Russia in Africa Part III: Russia’s East African Expansion

June 24, 2020

Eren Ersozoglu


The purpose of this Grey Dynamics Africa Intelligence report is to assess Russian mining activity and interests in Africa. This will be used to forecast a predictive judgment for interest in the East African mineral market. Strategies utilised to secure interests will be analysed. As well as competition from foreign companies. Open-source intelligence (OSINT) and human intelligence (HUMINT) sources were used for this report.



Key Judgments


KJ-1. Russian mining activities are highly likely to attempt a further expansion into East African countries between 2020-2025. This is because of the intent to not only increase profit revenue but to undermine adversary spheres of influence.


KJ-2. How Russian strategies will likely approach expansion will be by leveraging political, military cooperation in unstable regimes such as Mozambique, Sudan, Zimbabwe to secure mining deals.


KJ-3. Russia is likely to target vulnerable/unstable East African countries. Somalia, Ethiopia, and Sudan are highly likely targets and Malawi is a realistically probable target. Mozambique will almost certainly continue to be a target with existing operations.


KJ-4. The competition will severely limit the extent of expansion. China is the main competitor in Africa in terms of mining investment. Saudi / Turkish mining ambitions will likely expand into the region. While Anglo-American companies are a major player in the industry.


KJ-5. The next 0-6 months are not reflective of future Russian mining in this context, due to the COVID-19 outbreak



Motivation for Expansion


Russian private and state-owned mining companies are expanding a network of mining operations in the African continent. Africa has 30% of the world’s mineral reserves, with Russia ranked as one of the world’s leading producers of mineral commodities. Currently, Russian mining presence is apparent in West and South Africa. However, East Africa is rich in mineral reserves that have not been fully exploited. The potential of the East African mineral market is an attractive prospect.




The success of Russia’s expansion will be significantly affected by stability in the East African nations. Weak democratic systems and legal framework are ideal conditions for expansion. By targeting vulnerable countries, mining concessions are gained. The current Russian expansion in West and South Africa is facilitated by the ‘package deal’ of political technicians and Wagner group mercenaries to secure the mining deals. Russian mining expansion is symbiotic with the aid of military aid through the Wagner group and arms deals, political technologists and nuclear programmes. Moreover, there are Russian troll farms operating in 20 African countries. These troll farms are used to protect mining interests and keep Pro-Russian elements in a regime in power.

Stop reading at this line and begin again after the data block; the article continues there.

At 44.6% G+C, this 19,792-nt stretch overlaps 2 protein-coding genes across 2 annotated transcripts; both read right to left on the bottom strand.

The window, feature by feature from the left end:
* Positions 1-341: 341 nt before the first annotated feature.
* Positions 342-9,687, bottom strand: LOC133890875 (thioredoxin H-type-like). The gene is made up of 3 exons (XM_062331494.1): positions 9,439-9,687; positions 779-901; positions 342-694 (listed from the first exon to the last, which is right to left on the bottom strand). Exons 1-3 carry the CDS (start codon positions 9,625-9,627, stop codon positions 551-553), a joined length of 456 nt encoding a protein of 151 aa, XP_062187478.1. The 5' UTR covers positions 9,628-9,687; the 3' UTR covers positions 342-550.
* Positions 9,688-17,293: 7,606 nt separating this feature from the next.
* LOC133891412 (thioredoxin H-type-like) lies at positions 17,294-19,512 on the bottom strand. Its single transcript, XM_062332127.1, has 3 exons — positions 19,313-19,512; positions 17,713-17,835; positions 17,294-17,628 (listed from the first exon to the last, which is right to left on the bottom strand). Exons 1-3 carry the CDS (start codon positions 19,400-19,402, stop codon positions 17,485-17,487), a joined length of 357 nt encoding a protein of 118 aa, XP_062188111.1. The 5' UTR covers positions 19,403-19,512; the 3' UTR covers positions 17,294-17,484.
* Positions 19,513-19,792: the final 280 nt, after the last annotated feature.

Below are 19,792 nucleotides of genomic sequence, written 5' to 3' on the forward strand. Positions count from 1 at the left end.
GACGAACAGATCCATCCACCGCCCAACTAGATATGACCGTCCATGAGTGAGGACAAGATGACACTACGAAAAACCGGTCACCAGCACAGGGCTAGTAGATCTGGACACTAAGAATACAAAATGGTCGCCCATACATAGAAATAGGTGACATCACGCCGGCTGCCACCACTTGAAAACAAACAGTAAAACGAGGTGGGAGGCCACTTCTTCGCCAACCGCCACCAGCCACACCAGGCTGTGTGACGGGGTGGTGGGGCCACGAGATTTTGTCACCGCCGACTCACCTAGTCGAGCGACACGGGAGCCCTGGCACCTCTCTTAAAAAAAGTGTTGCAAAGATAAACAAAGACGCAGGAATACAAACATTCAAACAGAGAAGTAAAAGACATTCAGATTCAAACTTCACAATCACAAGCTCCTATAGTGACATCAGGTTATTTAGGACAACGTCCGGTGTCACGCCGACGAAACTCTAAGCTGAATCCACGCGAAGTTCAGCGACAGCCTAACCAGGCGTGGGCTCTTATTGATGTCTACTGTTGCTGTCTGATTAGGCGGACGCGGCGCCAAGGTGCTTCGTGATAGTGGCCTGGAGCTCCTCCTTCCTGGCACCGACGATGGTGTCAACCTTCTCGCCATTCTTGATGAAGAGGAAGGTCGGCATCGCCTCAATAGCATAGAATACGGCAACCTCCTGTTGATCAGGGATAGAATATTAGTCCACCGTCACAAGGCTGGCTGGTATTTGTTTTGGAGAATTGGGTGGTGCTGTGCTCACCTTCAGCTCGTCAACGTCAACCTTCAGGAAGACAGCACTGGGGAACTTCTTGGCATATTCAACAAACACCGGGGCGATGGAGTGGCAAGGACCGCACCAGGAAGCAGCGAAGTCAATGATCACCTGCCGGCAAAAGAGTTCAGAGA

Russia seeks to expand into East Africa not just for profit but to undermine competitor influence. This aggressive approach is intended to increase Russian presence in the region. China, USA, Saudi Arabia, Turkish are posing major spheres of influence in this region. Russian adaptability to operate in volatile, high-risk regions can combat their influence and counter their competition.



Case Study


First, in the Central African Republic, Russia has been somewhat a negotiator between the government and local armed groups, of which in February 2020 controlled an estimated 70% of the territory, to ensure stability in regions. Second, there have been alleged reports of operations in ‘blood diamond’ zones. Russian company Rusal, the world’s second-largest aluminium producer, mining of bauxite in Guinea coincides with relaxed taxes from Russia-Guinea cooperation agreement. In Angola, the Russian diamond company Alrosa to boost diamond production to 14 million carats in 2023. Alrosa is also set to spend $9 million on exploration 2020-22 in Angola. Third, Zimbabwe explorations between 2020-22 will be worth $12 million. These examples support the evidence of intent for expansion, at least in existing operations.



Russia’s Targets in East Africa